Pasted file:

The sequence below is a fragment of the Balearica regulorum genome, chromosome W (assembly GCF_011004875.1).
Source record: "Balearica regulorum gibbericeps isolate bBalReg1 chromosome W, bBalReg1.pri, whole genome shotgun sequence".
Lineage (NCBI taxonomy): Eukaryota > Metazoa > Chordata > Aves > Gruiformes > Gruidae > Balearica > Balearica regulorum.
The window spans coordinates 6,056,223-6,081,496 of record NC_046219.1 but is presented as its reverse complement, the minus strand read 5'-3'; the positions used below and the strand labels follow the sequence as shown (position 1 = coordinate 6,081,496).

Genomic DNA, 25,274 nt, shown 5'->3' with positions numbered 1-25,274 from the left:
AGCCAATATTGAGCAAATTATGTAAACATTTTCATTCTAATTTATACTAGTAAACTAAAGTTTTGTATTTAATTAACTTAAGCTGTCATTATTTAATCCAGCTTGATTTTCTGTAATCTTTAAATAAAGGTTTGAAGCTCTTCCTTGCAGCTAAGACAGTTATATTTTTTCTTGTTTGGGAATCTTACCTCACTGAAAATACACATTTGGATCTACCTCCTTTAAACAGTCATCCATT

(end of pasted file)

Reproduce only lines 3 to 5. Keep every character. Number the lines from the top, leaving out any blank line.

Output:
Lineage (NCBI taxonomy): Eukaryota > Metazoa > Chordata > Aves > Gruiformes > Gruidae > Balearica > Balearica regulorum.
The window spans coordinates 6,056,223-6,081,496 of record NC_046219.1 but is presented as its reverse complement, the minus strand read 5'-3'; the positions used below and the strand labels follow the sequence as shown (position 1 = coordinate 6,081,496).

Genomic DNA, 25,274 nt, shown 5'->3' with positions numbered 1-25,274 from the left: